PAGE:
Forget Valentine’s, Happy Ferris Wheel Day!

Did you know that February 14th is not only Valentine’s Day, but also Ferris Wheel Day? This unofficial national holiday is held on this day to honor the birth of the inventor of the Ferris Wheel, George Washington Gale Ferris, Jr. What better way to celebrate Ferris Wheel Day than enjoying this old photograph of the Ferris Wheel taken at the Rockville Fairgrounds, courtesy of Lewis Reed. The fairgrounds were just outside Rockville, about where Richard Montgomery High School is today. The Fair lasted four days, from August 21st to the 24th, and drew visitors from local counties, Washington, and Baltimore.

For the singles and the “enough already with the Valentines”, here is your perfect alternative excuse. Go wish all your friends and family a Happy Ferris Wheel Day!

Rockville 1912: Vinson’s Drug Store

Vinson's Drug Store 1912 Rockville

1912 – Vinson’s Drug Store, Rockville, Maryland. Photo by Lewis Reed

This 1912 photograph taken by Lewis Reed depicts Vinson’s Drug Store in downtown Rockville. This post is a part of the blog feature called, “Rockville’s Past Through the Lens of Lewis Reed”. Lewis Reed was a well-known photographer in the county and many of his early photographs are now part of the Montgomery County Historical Society photo archives. I wanted to share this photograph, because it offers a visual history of a part of Rockville’s past taken more than 100 years ago.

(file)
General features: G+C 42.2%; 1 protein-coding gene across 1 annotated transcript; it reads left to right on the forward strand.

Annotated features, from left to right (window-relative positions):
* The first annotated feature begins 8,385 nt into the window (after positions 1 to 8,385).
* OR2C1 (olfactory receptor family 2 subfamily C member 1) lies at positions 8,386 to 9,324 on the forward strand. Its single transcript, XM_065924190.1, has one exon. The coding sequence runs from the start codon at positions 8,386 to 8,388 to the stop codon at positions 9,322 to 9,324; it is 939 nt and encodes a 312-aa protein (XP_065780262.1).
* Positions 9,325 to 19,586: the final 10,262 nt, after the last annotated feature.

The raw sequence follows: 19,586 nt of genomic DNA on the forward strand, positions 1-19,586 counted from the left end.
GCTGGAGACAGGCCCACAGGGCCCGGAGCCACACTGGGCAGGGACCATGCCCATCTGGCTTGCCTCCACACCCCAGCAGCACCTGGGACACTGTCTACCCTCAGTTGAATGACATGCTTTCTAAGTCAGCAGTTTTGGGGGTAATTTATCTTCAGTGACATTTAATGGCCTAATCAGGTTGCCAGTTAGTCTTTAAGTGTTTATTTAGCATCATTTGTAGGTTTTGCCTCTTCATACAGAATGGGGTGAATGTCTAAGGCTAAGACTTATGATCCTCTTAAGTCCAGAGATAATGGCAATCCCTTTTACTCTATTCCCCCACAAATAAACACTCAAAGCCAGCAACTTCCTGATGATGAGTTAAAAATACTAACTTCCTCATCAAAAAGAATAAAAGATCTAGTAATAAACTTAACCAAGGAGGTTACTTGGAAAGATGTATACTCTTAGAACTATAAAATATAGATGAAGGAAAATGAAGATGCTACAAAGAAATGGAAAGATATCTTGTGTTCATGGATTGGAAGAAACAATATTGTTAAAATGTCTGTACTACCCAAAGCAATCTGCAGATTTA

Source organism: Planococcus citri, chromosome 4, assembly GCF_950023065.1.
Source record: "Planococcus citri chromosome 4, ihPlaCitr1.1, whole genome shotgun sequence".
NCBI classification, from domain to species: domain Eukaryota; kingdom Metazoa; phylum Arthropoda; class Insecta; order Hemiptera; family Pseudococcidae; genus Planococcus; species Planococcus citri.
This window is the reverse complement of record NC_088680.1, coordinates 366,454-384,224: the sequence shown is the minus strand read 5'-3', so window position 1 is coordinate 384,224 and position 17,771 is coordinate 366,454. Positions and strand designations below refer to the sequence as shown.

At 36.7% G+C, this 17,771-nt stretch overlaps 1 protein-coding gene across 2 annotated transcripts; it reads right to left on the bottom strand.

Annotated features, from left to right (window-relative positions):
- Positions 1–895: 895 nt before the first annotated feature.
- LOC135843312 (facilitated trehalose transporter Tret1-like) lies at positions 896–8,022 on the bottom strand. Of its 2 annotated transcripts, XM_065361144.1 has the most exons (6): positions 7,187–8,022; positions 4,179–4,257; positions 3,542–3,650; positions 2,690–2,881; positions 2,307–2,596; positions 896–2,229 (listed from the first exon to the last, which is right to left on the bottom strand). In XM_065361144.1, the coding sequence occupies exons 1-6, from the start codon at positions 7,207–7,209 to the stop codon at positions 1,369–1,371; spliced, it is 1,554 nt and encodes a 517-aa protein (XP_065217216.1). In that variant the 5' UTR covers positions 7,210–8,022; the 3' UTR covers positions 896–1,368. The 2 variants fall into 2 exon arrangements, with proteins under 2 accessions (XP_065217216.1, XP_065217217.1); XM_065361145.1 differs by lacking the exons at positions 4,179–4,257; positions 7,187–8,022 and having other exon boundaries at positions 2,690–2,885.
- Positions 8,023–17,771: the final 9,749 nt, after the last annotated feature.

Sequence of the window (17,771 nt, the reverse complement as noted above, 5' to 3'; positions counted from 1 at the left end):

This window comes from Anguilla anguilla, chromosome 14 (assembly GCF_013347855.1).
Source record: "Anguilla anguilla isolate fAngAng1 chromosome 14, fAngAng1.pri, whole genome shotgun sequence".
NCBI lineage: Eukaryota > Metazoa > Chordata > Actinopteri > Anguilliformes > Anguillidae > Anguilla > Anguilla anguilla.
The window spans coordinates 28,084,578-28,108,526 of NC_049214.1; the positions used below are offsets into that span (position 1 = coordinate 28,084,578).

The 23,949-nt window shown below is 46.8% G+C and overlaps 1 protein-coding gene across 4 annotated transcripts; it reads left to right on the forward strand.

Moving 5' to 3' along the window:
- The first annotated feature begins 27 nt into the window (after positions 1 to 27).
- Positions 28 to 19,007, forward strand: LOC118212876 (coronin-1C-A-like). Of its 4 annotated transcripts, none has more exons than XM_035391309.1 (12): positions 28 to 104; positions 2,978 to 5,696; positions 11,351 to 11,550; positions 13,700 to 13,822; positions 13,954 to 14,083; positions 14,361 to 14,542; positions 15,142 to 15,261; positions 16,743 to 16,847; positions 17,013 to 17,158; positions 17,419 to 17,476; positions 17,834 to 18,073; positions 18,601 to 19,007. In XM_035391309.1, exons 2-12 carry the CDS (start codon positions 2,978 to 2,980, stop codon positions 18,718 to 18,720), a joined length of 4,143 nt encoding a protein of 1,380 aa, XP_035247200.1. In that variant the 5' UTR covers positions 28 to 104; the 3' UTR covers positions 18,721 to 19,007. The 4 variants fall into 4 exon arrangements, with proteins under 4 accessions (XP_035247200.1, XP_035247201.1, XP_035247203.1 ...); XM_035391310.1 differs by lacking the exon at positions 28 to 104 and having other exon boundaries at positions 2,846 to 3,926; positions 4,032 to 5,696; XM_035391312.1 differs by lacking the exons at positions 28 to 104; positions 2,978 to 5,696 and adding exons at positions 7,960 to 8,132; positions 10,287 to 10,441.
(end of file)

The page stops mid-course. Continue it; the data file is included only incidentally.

Previous to Edgar Reed’s enlistment in World War I, he had been employed as a clerk by R.W. Vinson Drug Store for eight years. In 1919, Edgar became a partner with his brother, Lewis Reed, in the firm Reed Brothers Dodge.

The drugstore was built in the 1880s and was run by Robert William “Doc” Vinson from 1900 until his death in 1958. A document on the Rockville website says the drugstore was also a popular gathering place for city politicians, and that President Woodrow Wilson once personally traveled there to buy Wolfhound tablets. The building was torn down in 1962, and replaced with an office building during Rockville’s “urban renewal”.

Source: County Seat to Satellite City of the Nations’ Capital: 1931

 

Derailed Trolley: Montrose Rd & Rt 355

Derailed trolley - Montrose & 355

Derailed trolley at Montrose Road and Rockville Pike. Photo by Lewis Reed

This special post is a part of the blog feature called, “Rockville’s Past Through the Lens of Lewis Reed”.  I wanted to share these photographs, because they offer a visual history of a part of Rockville’s transportation past.

Traveling in snow was sometimes hazardous to trolley cars, as evidenced by this trolley which derailed the train tracks and plowed into a telephone pole at Montrose Road and Rockville Pike. Lewis Reed was there to capture the accident from two different perspectives using a five-by-four box camera which produced images on a glass plate.